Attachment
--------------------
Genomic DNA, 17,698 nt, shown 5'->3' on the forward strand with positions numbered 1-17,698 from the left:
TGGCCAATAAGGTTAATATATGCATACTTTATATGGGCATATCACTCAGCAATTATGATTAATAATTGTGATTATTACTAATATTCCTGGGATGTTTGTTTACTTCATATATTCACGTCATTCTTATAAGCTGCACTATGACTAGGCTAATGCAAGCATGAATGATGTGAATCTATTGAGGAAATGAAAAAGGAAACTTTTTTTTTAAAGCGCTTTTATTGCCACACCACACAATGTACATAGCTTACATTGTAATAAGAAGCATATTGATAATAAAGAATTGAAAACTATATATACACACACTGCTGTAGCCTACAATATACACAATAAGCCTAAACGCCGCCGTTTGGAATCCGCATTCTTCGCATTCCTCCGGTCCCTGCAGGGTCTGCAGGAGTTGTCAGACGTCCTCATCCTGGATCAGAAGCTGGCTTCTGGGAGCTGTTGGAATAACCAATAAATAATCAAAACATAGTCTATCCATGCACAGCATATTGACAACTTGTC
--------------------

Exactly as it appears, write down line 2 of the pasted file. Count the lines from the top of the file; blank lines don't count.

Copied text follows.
TGGCCAATAAGGTTAATATATGCATACTTTATATGGGCATATCACTCAGCAATTATGATTAATAATTGTGATTATTACTAATATTCCTGGGATGTTTGTTTACTTCATATATTCACGTCATTCTTATAAGCTGCACTATGACTAGGCTAATGCAAGCATGAATGATGTGAATCTATTGAGGAAATGAAAAAGGAAACTTTTTTTTTAAAGCGCTTTTATTGCCACACCACACAATGTACATAGCTTACATTGTAATAAGAAGCATATTGATAATAAAGAATTGAAAACTATATATACACACACTGCTGTAGCCTACAATATACACAATAAGCCTAAACGCCGCCGTTTGGAATCCGCATTCTTCGCATTCCTCCGGTCCCTGCAGGGTCTGCAGGAGTTGTCAGACGTCCTCATCCTGGATCAGAAGCTGGCTTCTGGGAGCTGTTGGAATAACCAATAAATAATCAAAACATAGTCTATCCATGCACAGCATATTGACAACTTGTC